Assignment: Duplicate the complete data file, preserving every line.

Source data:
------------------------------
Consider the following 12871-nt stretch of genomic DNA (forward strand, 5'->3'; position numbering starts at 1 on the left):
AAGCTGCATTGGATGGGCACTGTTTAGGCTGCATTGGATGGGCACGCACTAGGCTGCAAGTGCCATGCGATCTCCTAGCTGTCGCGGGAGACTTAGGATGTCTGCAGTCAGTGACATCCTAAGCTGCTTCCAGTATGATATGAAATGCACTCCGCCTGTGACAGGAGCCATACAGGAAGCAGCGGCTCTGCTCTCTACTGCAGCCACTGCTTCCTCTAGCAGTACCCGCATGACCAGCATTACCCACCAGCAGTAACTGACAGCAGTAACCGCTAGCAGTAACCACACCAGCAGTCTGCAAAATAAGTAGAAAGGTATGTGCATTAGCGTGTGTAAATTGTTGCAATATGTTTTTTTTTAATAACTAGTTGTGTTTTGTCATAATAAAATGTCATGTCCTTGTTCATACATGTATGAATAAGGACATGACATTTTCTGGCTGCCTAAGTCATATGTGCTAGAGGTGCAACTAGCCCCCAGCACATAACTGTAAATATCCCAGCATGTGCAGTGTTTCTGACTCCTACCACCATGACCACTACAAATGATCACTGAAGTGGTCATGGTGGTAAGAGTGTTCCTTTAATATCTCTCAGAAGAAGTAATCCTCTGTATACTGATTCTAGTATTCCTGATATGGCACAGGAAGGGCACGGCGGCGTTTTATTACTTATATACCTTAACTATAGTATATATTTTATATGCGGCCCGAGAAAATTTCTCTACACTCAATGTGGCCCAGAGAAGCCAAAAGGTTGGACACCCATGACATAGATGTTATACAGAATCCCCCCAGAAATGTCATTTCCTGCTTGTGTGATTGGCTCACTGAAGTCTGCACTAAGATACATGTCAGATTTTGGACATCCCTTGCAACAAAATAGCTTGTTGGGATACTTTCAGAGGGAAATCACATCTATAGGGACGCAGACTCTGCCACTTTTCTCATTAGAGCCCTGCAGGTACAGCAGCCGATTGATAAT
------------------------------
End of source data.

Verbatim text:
Consider the following 12871-nt stretch of genomic DNA (forward strand, 5'->3'; position numbering starts at 1 on the left):
AAGCTGCATTGGATGGGCACTGTTTAGGCTGCATTGGATGGGCACGCACTAGGCTGCAAGTGCCATGCGATCTCCTAGCTGTCGCGGGAGACTTAGGATGTCTGCAGTCAGTGACATCCTAAGCTGCTTCCAGTATGATATGAAATGCACTCCGCCTGTGACAGGAGCCATACAGGAAGCAGCGGCTCTGCTCTCTACTGCAGCCACTGCTTCCTCTAGCAGTACCCGCATGACCAGCATTACCCACCAGCAGTAACTGACAGCAGTAACCGCTAGCAGTAACCACACCAGCAGTCTGCAAAATAAGTAGAAAGGTATGTGCATTAGCGTGTGTAAATTGTTGCAATATGTTTTTTTTTAATAACTAGTTGTGTTTTGTCATAATAAAATGTCATGTCCTTGTTCATACATGTATGAATAAGGACATGACATTTTCTGGCTGCCTAAGTCATATGTGCTAGAGGTGCAACTAGCCCCCAGCACATAACTGTAAATATCCCAGCATGTGCAGTGTTTCTGACTCCTACCACCATGACCACTACAAATGATCACTGAAGTGGTCATGGTGGTAAGAGTGTTCCTTTAATATCTCTCAGAAGAAGTAATCCTCTGTATACTGATTCTAGTATTCCTGATATGGCACAGGAAGGGCACGGCGGCGTTTTATTACTTATATACCTTAACTATAGTATATATTTTATATGCGGCCCGAGAAAATTTCTCTACACTCAATGTGGCCCAGAGAAGCCAAAAGGTTGGACACCCATGACATAGATGTTATACAGAATCCCCCCAGAAATGTCATTTCCTGCTTGTGTGATTGGCTCACTGAAGTCTGCACTAAGATACATGTCAGATTTTGGACATCCCTTGCAACAAAATAGCTTGTTGGGATACTTTCAGAGGGAAATCACATCTATAGGGACGCAGACTCTGCCACTTTTCTCATTAGAGCCCTGCAGGTACAGCAGCCGATTGATAAT